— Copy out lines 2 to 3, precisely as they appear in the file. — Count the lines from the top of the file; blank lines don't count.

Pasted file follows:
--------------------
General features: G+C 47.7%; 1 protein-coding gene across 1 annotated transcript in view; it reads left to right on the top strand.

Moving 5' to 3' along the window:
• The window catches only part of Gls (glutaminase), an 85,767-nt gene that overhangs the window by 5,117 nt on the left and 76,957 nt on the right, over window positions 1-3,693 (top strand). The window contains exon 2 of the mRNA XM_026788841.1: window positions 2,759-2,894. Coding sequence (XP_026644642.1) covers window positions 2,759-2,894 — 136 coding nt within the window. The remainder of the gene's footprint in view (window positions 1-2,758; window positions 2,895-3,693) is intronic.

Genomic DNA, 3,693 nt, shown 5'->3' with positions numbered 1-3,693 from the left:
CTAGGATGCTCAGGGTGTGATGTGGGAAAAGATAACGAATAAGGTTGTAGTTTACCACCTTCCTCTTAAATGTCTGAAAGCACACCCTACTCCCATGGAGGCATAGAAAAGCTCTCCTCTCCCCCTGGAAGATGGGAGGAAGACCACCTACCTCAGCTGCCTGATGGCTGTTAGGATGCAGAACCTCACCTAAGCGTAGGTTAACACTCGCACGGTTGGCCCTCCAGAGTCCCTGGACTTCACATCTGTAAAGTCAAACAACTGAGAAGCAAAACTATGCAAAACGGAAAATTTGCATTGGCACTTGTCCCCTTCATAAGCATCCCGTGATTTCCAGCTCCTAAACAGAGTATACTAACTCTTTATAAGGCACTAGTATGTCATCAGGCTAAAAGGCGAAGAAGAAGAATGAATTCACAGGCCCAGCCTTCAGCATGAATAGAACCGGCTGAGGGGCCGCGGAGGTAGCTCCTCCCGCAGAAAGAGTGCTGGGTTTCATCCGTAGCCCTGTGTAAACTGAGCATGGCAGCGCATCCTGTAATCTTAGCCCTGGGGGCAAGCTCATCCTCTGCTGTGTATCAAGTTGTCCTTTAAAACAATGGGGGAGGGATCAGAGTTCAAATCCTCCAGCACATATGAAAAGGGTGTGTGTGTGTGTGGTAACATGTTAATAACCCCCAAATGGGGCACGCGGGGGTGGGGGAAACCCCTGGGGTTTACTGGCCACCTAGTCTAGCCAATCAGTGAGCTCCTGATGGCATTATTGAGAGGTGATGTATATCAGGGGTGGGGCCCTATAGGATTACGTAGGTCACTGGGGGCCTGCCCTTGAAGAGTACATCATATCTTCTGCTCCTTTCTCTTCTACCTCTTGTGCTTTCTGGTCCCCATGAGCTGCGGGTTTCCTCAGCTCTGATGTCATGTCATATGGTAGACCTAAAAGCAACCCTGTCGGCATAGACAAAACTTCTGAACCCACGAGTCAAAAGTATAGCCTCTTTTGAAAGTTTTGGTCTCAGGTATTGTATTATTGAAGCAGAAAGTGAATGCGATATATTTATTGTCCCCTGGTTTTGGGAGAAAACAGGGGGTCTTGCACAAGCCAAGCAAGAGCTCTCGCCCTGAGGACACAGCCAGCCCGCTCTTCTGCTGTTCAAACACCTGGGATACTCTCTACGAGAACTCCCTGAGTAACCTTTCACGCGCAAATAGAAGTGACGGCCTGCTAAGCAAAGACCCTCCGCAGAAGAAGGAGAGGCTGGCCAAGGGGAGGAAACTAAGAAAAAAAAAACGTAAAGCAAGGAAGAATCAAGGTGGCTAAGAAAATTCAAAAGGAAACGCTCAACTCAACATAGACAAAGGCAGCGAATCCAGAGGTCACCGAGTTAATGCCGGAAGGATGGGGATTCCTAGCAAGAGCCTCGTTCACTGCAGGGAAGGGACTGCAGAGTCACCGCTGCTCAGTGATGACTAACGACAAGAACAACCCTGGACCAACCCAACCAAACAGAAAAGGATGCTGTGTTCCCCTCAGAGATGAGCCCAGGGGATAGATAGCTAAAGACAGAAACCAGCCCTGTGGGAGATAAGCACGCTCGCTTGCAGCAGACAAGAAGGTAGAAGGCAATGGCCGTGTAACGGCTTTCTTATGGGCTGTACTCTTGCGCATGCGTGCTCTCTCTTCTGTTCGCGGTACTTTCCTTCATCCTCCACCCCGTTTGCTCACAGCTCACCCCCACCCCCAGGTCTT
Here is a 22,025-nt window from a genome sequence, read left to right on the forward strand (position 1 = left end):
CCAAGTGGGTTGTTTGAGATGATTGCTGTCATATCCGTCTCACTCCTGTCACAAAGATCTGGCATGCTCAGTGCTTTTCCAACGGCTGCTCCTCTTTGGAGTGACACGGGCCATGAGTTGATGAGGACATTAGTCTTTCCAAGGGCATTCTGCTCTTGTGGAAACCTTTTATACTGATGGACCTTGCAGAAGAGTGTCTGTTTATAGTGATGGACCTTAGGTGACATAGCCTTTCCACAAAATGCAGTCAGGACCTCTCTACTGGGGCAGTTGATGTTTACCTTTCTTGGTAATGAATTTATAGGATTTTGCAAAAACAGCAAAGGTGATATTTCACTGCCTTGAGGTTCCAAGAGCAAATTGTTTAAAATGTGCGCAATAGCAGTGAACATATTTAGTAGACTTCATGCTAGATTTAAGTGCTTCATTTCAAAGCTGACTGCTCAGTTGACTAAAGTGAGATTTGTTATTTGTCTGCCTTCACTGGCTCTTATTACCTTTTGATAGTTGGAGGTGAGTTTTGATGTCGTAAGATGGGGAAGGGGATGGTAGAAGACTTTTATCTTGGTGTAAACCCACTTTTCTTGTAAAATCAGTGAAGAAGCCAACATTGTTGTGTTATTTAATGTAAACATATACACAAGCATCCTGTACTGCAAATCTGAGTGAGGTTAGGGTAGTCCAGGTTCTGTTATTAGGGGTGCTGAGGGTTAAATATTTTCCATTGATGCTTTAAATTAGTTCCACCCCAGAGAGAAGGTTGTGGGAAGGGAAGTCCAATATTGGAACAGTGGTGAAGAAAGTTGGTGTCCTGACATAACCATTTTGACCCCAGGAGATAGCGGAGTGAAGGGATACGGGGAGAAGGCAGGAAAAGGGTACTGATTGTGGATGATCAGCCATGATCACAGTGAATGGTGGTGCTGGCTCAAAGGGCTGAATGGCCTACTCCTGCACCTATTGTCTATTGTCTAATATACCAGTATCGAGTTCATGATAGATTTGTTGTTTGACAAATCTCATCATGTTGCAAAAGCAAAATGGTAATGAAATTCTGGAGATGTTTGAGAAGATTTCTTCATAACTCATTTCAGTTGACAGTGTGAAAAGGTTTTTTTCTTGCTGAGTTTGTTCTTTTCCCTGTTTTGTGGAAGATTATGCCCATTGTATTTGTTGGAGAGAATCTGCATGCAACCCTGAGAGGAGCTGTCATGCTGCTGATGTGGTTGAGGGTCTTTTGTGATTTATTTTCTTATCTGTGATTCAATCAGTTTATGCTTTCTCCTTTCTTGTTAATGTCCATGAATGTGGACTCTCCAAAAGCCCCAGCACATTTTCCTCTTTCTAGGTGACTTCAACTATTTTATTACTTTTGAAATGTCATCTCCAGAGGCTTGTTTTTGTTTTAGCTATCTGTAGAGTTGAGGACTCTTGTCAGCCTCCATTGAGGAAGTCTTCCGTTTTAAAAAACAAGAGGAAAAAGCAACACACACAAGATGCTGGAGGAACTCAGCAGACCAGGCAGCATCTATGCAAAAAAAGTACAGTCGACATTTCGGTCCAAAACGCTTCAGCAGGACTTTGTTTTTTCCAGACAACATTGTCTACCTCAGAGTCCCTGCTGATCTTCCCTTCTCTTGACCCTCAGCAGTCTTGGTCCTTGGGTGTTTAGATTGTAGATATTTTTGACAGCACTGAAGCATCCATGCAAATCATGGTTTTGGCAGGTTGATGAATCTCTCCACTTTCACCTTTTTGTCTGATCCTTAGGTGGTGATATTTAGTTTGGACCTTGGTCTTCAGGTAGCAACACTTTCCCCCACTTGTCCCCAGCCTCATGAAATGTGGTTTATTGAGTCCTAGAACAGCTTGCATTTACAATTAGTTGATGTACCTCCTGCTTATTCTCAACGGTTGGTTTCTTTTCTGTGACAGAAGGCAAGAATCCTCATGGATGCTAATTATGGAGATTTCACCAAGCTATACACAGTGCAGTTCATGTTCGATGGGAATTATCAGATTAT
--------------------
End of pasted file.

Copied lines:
Moving 5' to 3' along the window:
• The window catches only part of Gls (glutaminase), an 85,767-nt gene that overhangs the window by 5,117 nt on the left and 76,957 nt on the right, over window positions 1-3,693 (top strand). The window contains exon 2 of the mRNA XM_026788841.1: window positions 2,759-2,894. Coding sequence (XP_026644642.1) covers window positions 2,759-2,894 — 136 coding nt within the window. The remainder of the gene's footprint in view (window positions 1-2,758; window positions 2,895-3,693) is intronic.